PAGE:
John 7 Show, Time

Questions: When and why will Jesus reveal himself? Will we recognize him when he does? Why does it matter who sent him? Might we end up attacking the one we say we believe in?

“Read More” to pursue answers in the Gospel of John.

Lord, make me a Fountain of your Love
Draw me into your holy Presence, that I might know you as my Father
And manifest the image of Christ in this world, and the world to come. Amen.

John 7:1-53

After these things Jesus walked in Galilee: for he would not walk in Jewry, because the Jews sought to kill him.

I find it intriguing how sometimes Jesus deliberately avoids confrontation, while other times (as we’ll see soon) he deliberately courts it. I suppose he only seeks it when necessary, but avoids it when possible. Unlike his brothers:

Now the Jews’ feast of tabernacles was at hand. His brethren therefore said unto him, Depart hence, and go into Judaea, that thy disciples also may see the works that thou doest. For [there is] no man [that] doeth any thing in secret, and he himself seeketh to be known openly. If thou do these things, shew thyself to the world. For neither did his brethren believe in him.

I wonder whether they were skeptical of his having any sort of calling, or just didn’t buy into his “direct line to the Father” (though either way, this behavior supports the theory that they were his older step-brothers). Regardless, Jesus isn’t having any of it:

Then Jesus said unto them, My time is not yet come: but your time is alway ready. The world cannot hate you; but me it hateth, because I testify of it, that the works thereof are evil. Go ye up unto this feast: I go not up yet unto this feast; for my time is not yet full come. When he had said these words unto them, he abode [still] in Galilee.

In all fairness, I must say I sympathize with Jesus “brethren.” If you didn’t know the rest of the story, he’d sound paranoid, cowardly, petulant, and flaky. Alas, it turns out Jesus was right about being hated, which is why he had to later sneak down on his own:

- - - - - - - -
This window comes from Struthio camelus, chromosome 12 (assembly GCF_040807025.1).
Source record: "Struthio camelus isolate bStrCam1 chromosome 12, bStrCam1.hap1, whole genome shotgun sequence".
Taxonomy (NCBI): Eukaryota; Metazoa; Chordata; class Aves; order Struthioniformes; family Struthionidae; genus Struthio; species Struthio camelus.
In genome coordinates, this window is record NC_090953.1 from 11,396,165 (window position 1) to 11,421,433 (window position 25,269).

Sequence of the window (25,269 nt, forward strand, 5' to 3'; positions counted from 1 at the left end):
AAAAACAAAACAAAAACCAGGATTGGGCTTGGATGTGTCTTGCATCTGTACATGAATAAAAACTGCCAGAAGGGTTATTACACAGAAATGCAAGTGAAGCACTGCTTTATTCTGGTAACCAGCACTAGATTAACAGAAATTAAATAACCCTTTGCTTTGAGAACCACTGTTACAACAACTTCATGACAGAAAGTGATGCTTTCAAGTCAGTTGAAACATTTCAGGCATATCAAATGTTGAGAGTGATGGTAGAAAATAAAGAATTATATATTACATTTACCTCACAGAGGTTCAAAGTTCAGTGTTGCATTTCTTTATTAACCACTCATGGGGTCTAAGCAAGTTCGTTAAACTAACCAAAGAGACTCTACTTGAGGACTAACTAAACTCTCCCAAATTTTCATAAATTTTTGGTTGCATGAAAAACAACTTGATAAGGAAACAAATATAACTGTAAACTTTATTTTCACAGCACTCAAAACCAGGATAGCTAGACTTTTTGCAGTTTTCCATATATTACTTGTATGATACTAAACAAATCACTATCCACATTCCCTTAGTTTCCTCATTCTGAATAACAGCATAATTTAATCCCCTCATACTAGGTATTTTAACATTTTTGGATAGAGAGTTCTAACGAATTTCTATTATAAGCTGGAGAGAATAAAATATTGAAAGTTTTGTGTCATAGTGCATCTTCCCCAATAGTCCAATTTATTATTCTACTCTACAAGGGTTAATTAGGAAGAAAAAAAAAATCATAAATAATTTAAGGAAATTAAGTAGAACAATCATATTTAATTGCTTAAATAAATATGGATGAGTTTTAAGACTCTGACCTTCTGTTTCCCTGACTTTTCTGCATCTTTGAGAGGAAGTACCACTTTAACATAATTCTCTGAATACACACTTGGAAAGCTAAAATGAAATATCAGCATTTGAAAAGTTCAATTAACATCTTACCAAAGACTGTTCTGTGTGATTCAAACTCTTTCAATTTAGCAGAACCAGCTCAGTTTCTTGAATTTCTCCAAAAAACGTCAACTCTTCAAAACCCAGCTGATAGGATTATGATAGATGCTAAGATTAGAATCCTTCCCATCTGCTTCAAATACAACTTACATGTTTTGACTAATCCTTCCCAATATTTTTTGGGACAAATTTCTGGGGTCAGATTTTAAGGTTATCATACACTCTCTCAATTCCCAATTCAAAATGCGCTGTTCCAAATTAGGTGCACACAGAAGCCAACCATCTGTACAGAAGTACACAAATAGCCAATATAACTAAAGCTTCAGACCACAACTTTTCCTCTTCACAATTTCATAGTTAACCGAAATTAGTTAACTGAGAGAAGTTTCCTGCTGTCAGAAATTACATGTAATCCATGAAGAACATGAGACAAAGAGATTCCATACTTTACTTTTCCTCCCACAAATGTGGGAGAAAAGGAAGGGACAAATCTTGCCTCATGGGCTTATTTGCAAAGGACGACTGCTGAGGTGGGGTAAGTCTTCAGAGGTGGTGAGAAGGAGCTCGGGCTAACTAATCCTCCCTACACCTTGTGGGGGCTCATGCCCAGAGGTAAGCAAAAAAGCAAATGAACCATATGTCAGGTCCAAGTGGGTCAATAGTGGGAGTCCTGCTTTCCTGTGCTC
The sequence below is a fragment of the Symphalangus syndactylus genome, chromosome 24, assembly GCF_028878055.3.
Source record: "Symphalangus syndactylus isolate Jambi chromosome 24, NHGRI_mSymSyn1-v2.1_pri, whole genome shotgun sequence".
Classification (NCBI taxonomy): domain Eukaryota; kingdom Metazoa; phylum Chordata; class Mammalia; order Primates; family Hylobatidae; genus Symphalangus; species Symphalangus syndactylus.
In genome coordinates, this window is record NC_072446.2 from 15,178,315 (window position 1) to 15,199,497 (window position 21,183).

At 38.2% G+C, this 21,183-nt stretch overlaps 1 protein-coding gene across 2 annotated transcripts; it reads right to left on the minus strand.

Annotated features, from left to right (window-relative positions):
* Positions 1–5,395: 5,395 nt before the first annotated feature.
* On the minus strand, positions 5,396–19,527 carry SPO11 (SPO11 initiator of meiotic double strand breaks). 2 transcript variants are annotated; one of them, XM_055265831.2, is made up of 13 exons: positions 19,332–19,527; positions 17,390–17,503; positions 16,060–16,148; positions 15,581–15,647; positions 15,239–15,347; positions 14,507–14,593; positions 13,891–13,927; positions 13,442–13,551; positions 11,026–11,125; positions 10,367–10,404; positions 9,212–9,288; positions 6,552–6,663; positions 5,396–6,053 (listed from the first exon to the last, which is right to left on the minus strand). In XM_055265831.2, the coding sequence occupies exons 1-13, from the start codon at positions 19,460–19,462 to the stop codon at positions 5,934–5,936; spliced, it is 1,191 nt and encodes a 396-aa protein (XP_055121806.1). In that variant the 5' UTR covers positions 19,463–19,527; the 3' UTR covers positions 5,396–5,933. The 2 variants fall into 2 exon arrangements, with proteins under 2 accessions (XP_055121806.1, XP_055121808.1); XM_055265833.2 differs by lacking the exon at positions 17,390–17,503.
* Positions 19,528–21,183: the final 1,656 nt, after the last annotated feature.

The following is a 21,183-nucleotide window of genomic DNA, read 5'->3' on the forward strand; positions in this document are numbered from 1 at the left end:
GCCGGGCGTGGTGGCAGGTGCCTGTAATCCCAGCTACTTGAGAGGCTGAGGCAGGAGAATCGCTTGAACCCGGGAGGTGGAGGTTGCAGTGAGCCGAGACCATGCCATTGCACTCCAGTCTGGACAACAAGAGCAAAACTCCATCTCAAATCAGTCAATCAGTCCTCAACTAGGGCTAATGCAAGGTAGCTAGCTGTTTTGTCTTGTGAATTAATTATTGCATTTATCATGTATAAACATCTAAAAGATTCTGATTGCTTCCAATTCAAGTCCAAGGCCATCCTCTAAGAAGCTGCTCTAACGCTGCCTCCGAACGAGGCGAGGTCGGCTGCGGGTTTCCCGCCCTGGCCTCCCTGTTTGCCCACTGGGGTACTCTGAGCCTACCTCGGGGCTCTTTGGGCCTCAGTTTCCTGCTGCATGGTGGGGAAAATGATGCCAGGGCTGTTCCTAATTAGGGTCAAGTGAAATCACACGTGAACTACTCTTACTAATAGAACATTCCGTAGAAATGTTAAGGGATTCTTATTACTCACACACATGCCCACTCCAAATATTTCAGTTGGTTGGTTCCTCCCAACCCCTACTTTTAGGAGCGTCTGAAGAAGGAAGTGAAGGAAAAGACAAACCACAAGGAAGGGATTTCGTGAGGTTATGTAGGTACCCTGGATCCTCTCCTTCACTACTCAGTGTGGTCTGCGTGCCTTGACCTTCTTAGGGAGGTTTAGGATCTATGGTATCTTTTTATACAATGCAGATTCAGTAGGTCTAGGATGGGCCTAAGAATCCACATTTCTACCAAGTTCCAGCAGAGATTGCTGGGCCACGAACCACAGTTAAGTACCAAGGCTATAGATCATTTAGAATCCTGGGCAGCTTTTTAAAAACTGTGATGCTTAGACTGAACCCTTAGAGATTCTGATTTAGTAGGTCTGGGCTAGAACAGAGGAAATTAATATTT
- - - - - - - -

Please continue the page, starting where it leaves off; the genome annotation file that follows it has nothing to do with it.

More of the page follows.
But when his brethren were gone up, then went he also up unto the feast, not openly, but as it were in secret.

Though, you can tell you’re a celebrity when your absence is as noticed as your presence. 🙂

Then the Jews sought him at the feast, and said, Where is he? And there was much murmuring among the people concerning him: for some said, He is a good man: others said, Nay; but he deceiveth the people. Howbeit no man spake openly of him for fear of the Jews.

I find it interesting that he was so controversial that even his critics (who presumably agreed with the Jewish leadership) talked of him in whispers. Still, despite his earlier caution Jesus isn’t afraid to raise a ruckus — presumably when the time was right:

Now about the midst of the feast Jesus went up into the temple, and taught. And the Jews marvelled, saying, How knoweth this man letters, having never learned?

Actually, it sounds like he started out very low key, teaching in the temple as many were wont to do. He managed to impress them with sheer competence, thus laying the groundwork for his more controversial statements: